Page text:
When you consider a list of your most valuable assets — the items that you value the most and have taken steps to ensure and protect — you’re probably thinking of a piece of art or a family antique, cherished jewelry, and, of course, your loved ones.
What are you doing to protect the less visible assets that are both valuable to you and to others — those with self-serving and malicious intent?
I’m talking about data. Hackers who steal private information only succeed because the owners of this information didn’t value it enough to protect it. The lesson here is that you need to be thinking about what others value, not just about what you value, and protect accordingly.
Today’s IT systems, if managed by trained and well-resourced individuals, provide a good defense against data thieves. So good, in fact, that hackers frustrated by these defenses use phishing strategies to convince individuals to simply give them access to the data. A common hacking technique, phishing, involves an adversary crafting an email, text message, or social media message that is written to compel the recipient to click a hyperlink or open an attachment. The next step typically involves you entering your authentication details to access a bank account, email account, social media account, or other online services. The part of human nature that compels us to click and open anything sent our way has made phishing the most widely used technique to get people to give up their access credentials.
There are a few actions you can take to help ensure that you, your business, and your family members are not easy targets.
- Stop reusing passwords. I know, this a challenging request. We’re expected to log in to multiple websites every day, with each one requiring you to authenticate yourself with a username and password. To save you from having to remember hundreds of username and password combinations, use a reputable password manager.
- Enable multi-factor authentication (also called strong authentication or two-factor authentication) on all accounts that accept it. Essentially, this is a step beyond the username/password combination. The multi-factor aspect can be a text message sent to your phone, an email sent to the address you have on file with a service provider, a challenge request from an authenticator app (such as DUO or Google Authenticator), a voice call to a phone number on record or some other way to verify that you are actually the one trying to gain access to your account. Another strong option is to use your fingerprint as your means of access, which you can do with an increasing number of apps.
- Verify that the person or organization that sends you an email, text, or social media message with a link or attachment to click is the real sender. You can call them or go directly to their website—don’t click the link and assume that the website it takes you to is authentic. For example, if you receive an email from your bank or email provider asking you to reset or verify your password, open a new browser page and type the main service provider site address yourself and then log in to see if indeed they need you to take any action. One general caveat: Most reputable businesses and organizations don’t send you emails requesting you to reset your password unless you’ve already told them that you’ve forgotten it. So if you receive such an email, chances are good that it’s a fake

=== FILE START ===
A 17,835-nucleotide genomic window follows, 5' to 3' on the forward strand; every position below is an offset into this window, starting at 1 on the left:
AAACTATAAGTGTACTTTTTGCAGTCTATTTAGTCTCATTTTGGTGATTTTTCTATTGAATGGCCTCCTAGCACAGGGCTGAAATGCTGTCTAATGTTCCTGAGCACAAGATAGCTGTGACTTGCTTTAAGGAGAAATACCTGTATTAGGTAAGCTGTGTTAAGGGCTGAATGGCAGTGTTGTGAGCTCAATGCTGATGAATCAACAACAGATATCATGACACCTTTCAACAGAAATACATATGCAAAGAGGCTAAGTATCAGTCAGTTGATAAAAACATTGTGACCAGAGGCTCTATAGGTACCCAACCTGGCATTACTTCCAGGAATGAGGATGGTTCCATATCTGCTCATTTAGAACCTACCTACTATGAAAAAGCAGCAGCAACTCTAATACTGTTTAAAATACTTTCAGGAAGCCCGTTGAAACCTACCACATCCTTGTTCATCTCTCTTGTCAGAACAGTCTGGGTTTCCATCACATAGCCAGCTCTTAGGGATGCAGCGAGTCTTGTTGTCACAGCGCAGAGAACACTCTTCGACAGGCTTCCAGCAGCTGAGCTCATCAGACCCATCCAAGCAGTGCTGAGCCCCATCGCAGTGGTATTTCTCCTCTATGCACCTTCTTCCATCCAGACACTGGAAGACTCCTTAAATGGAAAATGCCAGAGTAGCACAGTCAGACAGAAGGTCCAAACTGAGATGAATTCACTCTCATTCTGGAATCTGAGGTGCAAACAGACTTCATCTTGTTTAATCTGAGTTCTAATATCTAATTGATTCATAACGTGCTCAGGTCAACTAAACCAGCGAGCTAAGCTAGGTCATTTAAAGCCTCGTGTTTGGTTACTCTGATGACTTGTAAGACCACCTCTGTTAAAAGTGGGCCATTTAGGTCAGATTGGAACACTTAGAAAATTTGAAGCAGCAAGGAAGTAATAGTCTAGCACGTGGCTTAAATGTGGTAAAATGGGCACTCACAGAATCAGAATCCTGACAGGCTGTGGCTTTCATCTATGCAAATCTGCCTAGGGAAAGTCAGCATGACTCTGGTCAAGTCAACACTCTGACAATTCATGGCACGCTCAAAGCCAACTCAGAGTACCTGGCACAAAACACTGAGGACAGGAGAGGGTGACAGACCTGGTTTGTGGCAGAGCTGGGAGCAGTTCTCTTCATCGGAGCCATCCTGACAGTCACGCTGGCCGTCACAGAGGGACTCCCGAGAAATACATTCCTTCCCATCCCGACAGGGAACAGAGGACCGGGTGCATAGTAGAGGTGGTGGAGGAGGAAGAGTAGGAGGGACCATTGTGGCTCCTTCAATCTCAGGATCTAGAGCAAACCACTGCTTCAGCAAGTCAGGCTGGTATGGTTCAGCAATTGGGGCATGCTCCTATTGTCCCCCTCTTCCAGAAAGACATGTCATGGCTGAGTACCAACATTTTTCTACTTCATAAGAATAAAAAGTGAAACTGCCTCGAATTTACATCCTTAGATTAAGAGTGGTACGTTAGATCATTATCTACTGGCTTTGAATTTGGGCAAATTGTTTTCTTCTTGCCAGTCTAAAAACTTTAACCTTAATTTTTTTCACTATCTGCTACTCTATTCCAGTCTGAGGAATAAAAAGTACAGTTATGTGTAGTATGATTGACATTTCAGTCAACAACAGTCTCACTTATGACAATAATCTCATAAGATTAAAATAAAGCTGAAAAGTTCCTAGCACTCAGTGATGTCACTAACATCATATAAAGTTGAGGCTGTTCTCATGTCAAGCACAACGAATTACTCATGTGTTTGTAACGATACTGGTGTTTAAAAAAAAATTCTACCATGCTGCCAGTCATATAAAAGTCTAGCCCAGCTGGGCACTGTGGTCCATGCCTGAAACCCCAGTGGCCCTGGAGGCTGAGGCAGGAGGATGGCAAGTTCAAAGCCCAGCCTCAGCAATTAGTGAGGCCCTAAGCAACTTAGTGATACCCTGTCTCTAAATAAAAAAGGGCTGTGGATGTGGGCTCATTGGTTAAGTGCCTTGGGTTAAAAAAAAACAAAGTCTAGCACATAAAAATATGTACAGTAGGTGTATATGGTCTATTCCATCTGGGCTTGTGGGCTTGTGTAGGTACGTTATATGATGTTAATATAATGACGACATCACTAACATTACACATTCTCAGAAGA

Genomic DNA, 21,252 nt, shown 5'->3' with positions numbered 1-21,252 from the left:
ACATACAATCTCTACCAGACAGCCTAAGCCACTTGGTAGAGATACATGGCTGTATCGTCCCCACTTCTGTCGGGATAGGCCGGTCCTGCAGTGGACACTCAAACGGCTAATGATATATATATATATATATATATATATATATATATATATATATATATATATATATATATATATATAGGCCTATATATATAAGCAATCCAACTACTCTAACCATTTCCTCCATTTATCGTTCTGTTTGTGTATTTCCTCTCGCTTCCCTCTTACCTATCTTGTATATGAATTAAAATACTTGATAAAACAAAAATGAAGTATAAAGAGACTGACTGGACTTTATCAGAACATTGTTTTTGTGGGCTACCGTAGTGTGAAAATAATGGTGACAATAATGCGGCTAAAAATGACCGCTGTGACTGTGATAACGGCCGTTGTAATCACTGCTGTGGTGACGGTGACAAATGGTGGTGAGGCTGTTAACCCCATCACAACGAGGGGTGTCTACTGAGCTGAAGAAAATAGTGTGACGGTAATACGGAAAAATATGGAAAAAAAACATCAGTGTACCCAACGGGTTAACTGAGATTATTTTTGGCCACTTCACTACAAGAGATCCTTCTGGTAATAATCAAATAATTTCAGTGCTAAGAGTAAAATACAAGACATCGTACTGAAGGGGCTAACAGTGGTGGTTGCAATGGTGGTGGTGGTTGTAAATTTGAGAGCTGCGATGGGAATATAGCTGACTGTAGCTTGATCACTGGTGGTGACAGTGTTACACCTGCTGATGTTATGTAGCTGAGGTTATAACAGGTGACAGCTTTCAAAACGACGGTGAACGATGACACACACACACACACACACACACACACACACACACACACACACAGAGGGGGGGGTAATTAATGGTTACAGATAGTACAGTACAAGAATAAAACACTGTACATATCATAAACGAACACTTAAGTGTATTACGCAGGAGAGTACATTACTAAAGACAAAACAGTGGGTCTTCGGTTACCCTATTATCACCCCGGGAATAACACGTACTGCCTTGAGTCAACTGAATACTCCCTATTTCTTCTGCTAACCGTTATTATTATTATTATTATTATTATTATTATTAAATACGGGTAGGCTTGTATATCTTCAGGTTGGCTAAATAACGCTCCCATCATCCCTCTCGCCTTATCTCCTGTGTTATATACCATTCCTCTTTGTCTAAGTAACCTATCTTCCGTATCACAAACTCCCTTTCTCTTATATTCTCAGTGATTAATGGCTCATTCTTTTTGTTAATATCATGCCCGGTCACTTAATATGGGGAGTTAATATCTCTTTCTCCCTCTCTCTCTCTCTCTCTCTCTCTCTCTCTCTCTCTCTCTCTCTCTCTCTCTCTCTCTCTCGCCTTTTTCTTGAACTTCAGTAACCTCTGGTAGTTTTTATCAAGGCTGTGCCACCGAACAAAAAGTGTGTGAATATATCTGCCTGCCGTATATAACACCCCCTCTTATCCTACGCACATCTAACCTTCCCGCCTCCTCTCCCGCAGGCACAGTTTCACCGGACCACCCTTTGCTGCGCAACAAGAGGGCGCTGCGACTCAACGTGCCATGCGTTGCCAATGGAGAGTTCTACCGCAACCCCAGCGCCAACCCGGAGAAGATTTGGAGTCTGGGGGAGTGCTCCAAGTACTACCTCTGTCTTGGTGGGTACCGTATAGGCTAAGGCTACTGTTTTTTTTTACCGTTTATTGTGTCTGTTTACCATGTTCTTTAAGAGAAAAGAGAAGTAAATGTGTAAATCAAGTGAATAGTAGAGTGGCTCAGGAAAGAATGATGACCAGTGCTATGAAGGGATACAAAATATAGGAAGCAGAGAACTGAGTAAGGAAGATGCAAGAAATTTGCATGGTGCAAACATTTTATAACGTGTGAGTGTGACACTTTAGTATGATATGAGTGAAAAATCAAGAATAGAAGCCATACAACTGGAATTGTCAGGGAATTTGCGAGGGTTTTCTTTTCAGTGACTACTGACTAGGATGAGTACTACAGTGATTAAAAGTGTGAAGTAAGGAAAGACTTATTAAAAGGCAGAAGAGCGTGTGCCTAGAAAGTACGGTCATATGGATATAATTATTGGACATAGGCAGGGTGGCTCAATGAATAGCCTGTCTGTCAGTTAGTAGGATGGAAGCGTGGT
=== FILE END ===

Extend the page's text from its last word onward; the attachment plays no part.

- Update everything. It is important for you to update all devices and software on a regular basis and when notified by the manufacturer or creator. Anytime an update (often called a patch) is available, a fix was made to a known problem with that device or software. Perhaps there is a way for someone to remove all the information from a computer or device. Or maybe there is a way for someone to remotely turn on the video camera on your device and take inappropriate videos.
- Protect yourself from viruses. Install (and keep updated) an anti-virus product. Antivirus products can protect you from certain attacks. And yes, even Mac computers should have anti-virus software too.
- Backup your data. Data is the most important aspect of your computer. Computer hardware can fail, data can be corrupted by a virus, computers can be lost, stolen, or destroyed. You can – and should – make wise choices to prevent any of this from happening. But it’s equally wise to regularly use data backup software that can help protect and restore your data when something goes wrong.
- Beware of public WiFi. Free public wireless networks lack strong security protections, making it easy for hackers to capture passwords and gain access to your credit card and bank account information as you shop or conduct other financial transactions online. Experts advise that it’s ok to use free WiFi to watch a video or read the news, check the weather or traffic conditions, or check on an airline flight to see if it’s on time. But don’t use it for anything requiring a log-in.
Be aware, stay vigilant, and fight your basic instinct to click and open anything sent to you. Make these changes, and you will enhance the security posture of your family, your business, and your data.
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